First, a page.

U.N. to Debate Systemic Racism and Police Brutality in U.S. Following Call from Entire African Continent

The United Nations’ Human Rights Council will debate systemic racism and police brutality in the United States following a call from all 54 African nations.

“Structural racism and police violence are issues, which are commonly raised by states and civil society at meetings of the council, as are unlawful killings by police and racial bias in policing,” U.N. human rights spokesman Rolando Gomez told Voice of America. “And, the aim, of course, is to prevent such abhorrent acts.”

The announcement comes as protests continue to galvanize millions across the nation to speak out against racial injustice and police brutality following the killing of George Floyd, an unarmed black man who died in police custody in Minneapolis. The Minneapolis City Council caved to public pressure last week, unanimously passing a resolution to disband the police force with a community-led model.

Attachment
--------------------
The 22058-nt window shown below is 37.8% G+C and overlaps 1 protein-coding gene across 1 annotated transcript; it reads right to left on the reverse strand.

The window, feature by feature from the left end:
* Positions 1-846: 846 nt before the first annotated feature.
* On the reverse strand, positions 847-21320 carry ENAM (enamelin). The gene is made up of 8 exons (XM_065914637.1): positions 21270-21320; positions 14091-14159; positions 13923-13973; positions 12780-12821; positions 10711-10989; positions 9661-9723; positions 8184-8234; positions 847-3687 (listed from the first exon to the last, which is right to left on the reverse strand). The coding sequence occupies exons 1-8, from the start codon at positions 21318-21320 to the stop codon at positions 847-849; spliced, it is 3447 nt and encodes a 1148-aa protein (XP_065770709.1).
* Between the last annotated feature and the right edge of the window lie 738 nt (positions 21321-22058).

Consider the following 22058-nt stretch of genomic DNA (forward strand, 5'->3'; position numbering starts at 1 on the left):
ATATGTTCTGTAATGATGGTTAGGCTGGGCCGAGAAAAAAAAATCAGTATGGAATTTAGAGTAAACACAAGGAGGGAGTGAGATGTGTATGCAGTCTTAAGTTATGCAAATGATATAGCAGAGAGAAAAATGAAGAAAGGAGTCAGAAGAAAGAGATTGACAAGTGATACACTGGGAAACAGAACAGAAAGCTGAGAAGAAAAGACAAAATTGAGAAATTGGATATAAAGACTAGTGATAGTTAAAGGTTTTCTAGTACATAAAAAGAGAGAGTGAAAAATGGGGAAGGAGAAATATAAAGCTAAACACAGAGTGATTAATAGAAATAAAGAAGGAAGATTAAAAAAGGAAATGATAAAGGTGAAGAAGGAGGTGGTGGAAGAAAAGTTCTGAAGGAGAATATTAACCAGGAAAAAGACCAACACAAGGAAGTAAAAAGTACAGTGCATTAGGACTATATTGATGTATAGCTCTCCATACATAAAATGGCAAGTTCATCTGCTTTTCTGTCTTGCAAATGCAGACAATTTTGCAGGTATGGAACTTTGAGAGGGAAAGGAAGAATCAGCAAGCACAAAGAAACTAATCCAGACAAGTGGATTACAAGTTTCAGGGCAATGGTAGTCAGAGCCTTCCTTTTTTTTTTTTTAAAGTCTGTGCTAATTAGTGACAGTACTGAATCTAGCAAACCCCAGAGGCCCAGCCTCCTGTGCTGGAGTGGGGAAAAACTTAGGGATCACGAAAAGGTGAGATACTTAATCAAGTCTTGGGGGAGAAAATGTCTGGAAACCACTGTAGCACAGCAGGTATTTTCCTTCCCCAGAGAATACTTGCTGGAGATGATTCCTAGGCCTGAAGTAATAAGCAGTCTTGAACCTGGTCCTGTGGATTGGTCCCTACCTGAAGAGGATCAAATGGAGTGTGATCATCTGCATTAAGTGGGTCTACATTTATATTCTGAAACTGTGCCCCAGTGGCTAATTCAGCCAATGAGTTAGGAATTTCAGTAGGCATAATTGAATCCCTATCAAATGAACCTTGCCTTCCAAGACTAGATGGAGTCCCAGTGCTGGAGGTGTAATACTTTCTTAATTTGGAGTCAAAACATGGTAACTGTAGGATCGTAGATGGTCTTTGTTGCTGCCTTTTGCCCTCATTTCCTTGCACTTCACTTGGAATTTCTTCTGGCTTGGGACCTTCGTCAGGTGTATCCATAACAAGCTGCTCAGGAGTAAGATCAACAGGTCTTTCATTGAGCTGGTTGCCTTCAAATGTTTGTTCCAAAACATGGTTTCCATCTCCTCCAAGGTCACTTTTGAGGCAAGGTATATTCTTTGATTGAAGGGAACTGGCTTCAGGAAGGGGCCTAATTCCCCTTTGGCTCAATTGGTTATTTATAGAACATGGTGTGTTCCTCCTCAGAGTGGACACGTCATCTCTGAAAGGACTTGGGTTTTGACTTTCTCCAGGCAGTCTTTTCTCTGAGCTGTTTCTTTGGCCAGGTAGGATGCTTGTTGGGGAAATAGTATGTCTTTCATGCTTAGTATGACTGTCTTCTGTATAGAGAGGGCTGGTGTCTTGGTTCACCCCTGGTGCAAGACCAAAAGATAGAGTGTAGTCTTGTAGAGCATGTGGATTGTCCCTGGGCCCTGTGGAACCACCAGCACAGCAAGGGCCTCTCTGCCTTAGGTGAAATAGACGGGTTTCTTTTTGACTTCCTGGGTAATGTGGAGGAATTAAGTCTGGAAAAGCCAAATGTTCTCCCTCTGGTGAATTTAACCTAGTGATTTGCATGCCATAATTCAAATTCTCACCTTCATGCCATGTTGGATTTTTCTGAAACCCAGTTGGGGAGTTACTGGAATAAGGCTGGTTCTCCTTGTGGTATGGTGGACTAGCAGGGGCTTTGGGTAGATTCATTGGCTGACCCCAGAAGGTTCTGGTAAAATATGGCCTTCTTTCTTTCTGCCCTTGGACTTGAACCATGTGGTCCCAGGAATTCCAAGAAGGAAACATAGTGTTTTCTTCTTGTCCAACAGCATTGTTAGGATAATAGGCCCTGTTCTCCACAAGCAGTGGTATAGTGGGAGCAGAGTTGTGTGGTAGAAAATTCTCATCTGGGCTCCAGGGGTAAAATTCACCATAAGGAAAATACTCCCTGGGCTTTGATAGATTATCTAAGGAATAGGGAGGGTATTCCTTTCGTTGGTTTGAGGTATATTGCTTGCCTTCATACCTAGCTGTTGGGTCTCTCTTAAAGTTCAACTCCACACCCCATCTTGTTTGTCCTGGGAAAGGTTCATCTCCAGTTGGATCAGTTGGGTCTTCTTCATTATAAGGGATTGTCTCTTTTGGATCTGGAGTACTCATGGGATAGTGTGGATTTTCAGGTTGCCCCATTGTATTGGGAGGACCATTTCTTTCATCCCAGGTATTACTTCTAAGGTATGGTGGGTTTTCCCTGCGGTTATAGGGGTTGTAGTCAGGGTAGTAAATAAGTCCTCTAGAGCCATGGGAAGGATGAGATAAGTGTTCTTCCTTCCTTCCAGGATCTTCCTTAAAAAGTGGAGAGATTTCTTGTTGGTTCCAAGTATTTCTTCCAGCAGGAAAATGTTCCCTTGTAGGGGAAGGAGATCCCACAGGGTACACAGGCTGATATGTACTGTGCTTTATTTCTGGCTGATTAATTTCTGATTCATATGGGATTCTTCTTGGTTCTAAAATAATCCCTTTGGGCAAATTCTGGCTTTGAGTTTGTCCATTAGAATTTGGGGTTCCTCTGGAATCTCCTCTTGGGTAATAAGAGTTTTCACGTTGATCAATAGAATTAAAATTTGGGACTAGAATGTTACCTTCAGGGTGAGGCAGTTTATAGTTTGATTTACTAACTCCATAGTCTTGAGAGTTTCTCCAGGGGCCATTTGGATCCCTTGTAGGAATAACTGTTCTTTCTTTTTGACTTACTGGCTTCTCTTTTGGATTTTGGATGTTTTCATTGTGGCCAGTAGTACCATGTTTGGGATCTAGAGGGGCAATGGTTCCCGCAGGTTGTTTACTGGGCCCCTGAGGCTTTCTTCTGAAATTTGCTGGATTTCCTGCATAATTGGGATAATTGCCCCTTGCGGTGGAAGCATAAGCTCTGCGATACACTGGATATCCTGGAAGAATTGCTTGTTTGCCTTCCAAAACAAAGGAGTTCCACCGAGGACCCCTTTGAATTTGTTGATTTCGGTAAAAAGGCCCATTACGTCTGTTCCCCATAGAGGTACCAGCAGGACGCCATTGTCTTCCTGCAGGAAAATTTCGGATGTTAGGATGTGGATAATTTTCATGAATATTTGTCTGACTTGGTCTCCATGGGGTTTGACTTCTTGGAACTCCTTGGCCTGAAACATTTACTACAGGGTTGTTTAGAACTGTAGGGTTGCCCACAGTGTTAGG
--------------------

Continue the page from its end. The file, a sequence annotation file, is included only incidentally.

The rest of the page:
“The tragic events of 25 May in Minneapolis that led to the death of George Floyd led to protests around the world in protest of injustice and police brutality that persons of African descent face on a daily basis in many regions of the world,” Burkina Faso’s ambassador to the U.N., Dieudonné W. Désiré Sougouri, said in the formal urgent debate request. “The death of George Floyd is unfortunately not an isolated incident. Many other cases of persons of African descent having faced the same fate because of the origin and police violence exist.”

The United States is not a member of the 47-member state forum in Geneva. Secretary of State Mike Pompeo and then-U.N. Ambassador Nikki Haley withdrew the U.S. two years ago after alleging bias against Israel.